The villains working for Enigma and Morgaine le Fey present the tokens they've taken from the heroes and their allies. Using - so far - Lois Lane's notepad, Luthor's blood, Etta Candy's ID badge, Joker's laugh, Gordon's pipe, and the hunk of Crime Alley, the villains are preparing some kind of mystic pentagram. They need four items to go.

To be continued...

Barry's Review:

3Main Story - 3: Now we've got ourselves a story. It may still not be A-list material but, by the end of this issue, I at least have a better idea where things are headed. It'd be nice if the Antimatter Earth were called Earth-3, though part of the problem here is in not knowing if this all takes place before or after the "Final Crisis".

Superman's anger seems out of place. I mean it is in character for Superman to care - sometimes to a fault - about saving people and feeling guilty about those he can't save. Remember the line in "Superman Returns"? "You wrote that the world doesn't need a savior, yet every day I hear people crying for one." Superman usually has more self-control over himself than this, though, so I suspect something else is manipulating his emotions here.

Oh, on the subject of Superman and his pals, a guess: this is Antimatter Jimmy, Ultraman's best (or would that be worst) pal fooling our Supes. But I'm probably just hoping Jimmy doesn't factor into "Trinity" after a little over-Jimmy-ing in "Countdown to Final Crisis".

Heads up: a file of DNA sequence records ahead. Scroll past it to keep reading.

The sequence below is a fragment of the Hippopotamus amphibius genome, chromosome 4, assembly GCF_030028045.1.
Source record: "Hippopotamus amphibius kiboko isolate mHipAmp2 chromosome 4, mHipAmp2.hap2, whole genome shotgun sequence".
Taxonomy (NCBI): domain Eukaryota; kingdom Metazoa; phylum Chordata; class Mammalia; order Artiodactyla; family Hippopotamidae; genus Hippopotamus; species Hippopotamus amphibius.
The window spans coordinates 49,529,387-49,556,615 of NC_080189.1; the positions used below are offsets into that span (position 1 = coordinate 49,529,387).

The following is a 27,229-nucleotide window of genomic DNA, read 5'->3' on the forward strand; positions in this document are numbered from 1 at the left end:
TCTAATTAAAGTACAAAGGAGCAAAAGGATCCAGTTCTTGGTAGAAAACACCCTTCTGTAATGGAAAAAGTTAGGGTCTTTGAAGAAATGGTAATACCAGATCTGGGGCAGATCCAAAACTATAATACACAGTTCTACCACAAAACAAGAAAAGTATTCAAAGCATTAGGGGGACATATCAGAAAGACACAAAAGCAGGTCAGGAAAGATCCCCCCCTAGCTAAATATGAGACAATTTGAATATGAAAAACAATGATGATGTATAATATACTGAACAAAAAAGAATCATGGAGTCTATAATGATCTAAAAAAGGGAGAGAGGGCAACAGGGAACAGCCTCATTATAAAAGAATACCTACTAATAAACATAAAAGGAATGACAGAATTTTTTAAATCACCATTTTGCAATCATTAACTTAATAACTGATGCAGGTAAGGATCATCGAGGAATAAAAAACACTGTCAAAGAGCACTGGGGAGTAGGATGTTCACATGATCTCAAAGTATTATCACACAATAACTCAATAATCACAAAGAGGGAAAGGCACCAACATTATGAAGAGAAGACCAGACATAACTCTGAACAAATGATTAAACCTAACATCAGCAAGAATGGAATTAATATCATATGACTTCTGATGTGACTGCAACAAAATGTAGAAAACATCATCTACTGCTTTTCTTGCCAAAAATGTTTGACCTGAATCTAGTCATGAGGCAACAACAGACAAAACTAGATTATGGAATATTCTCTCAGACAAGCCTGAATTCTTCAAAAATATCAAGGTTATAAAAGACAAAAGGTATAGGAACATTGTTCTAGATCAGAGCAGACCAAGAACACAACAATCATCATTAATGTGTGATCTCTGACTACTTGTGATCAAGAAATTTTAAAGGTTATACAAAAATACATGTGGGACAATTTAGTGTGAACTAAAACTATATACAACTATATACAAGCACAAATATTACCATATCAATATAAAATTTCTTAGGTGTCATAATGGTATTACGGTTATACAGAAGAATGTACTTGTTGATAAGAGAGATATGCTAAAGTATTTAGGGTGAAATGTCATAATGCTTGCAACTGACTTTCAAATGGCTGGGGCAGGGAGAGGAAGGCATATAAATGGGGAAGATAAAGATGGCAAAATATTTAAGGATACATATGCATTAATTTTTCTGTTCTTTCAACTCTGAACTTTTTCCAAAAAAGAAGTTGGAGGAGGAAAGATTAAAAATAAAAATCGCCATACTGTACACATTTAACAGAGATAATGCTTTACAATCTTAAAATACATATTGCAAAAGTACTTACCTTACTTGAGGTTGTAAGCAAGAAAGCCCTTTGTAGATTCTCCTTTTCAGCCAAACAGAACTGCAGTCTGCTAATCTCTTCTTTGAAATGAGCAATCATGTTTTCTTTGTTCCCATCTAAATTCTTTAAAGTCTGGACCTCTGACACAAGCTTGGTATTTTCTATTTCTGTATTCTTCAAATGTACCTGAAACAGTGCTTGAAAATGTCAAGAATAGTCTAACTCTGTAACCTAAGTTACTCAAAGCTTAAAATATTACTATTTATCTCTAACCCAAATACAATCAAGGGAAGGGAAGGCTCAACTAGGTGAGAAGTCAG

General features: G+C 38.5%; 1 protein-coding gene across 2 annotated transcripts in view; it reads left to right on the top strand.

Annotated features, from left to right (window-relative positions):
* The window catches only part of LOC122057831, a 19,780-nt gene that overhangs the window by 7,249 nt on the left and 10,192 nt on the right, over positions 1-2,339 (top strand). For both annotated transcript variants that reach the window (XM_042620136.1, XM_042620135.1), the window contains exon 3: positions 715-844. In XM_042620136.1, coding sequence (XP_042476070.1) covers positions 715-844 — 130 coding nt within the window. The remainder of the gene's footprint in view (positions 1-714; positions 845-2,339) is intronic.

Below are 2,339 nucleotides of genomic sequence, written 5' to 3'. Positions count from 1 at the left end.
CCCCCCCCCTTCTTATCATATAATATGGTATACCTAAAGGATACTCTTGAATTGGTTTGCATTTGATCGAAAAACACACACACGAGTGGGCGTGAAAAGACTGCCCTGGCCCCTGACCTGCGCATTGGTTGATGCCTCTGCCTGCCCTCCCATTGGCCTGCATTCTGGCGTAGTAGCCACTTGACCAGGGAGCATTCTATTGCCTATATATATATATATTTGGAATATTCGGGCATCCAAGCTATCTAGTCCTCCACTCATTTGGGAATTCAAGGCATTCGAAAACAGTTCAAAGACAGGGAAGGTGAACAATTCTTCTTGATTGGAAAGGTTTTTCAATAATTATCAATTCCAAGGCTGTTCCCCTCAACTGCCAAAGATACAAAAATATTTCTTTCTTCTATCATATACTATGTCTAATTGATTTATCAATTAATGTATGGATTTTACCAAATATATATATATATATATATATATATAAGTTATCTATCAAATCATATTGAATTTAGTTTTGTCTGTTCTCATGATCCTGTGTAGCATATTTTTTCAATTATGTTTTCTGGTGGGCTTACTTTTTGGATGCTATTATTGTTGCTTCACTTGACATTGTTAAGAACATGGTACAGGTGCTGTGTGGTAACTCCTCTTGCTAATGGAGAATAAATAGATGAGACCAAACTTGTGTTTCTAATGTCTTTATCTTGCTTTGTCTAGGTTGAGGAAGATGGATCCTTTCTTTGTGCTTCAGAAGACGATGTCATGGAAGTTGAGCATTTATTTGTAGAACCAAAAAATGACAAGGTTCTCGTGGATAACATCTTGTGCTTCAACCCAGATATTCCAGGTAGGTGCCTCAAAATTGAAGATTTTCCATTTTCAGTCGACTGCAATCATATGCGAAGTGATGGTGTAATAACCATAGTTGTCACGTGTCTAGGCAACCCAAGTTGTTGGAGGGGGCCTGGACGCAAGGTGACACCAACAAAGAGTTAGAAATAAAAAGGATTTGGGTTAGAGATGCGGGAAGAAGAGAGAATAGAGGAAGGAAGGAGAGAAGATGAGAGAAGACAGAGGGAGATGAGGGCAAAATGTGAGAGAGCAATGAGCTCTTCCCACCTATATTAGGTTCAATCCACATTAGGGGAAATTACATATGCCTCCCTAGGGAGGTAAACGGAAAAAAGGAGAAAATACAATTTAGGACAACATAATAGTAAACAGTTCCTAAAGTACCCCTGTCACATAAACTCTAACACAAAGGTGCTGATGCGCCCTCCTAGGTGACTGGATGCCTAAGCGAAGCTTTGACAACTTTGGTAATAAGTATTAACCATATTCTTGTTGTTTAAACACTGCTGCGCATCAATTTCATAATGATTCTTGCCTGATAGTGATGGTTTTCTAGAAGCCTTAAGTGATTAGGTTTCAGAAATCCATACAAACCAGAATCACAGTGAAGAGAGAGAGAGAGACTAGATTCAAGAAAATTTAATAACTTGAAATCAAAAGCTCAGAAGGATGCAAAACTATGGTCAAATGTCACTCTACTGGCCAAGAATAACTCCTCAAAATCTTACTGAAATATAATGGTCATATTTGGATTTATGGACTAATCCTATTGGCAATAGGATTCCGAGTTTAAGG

The story explains things and moves them forward. Nowadays in the DCU, that's not such a common thing (and especially for "Trinity" - and double-especially for a lot of Busiek's work for DC). Two weeks in a row with a decent review from me? Can't blame the drugs, it's either the story is improving or my expectations are nil and therefore anything positive is appreciated. You decide. And Neal and Jeffrey too.

4Main Art - 4: When I can open a book and, without reading any dialogue, recognize Lois Lane as Lois Lane, the art's pretty good. I love the big spreads of heroes (and the last page spread of the Syndicate) this issue and all the color. Bagley doesn't feel rushed this issue. Good work.

4Back-Up Story - 4: A talking female gorilla from Gorilla City who wears a bustier, hair ribbons, and nail polish is OK in my book. The back-up story plays well against the lead story. They both have very different tones, this story obviously having a seemingly lighter tone because of the familiar banter between Nightwing and Robin. Things do get more serious when the boys reach out to Jason Blood and Oracle.

I really like the choice of concrete at Crime Alley as something associated with Batman. I think that, when Batman is teamed up with the League, he's a very different, somewhat lighter, and more sci-fi Batman than the Batman roaming Gotham City fighting freaks in "Batman" and "Detective Comics". Showing the violence that spawned Batman and making it part of the story goes a long way toward rectifying that dichotomy.

3Back-Up Art - 3: I'm not sure if the artists have worked on the "Nightwing" or "Robin" books but, art-wise, this feels like a Nightwing or Robin story. What more can anyone ask of a Nightwing and Robin story?

4Cover Art - 4: This is my favorite 1/3 of this latest triptych. Wonder Woman is a star-spangled female warrior who stands for truth. This cover captures both her warrior-like brutality and her femininity.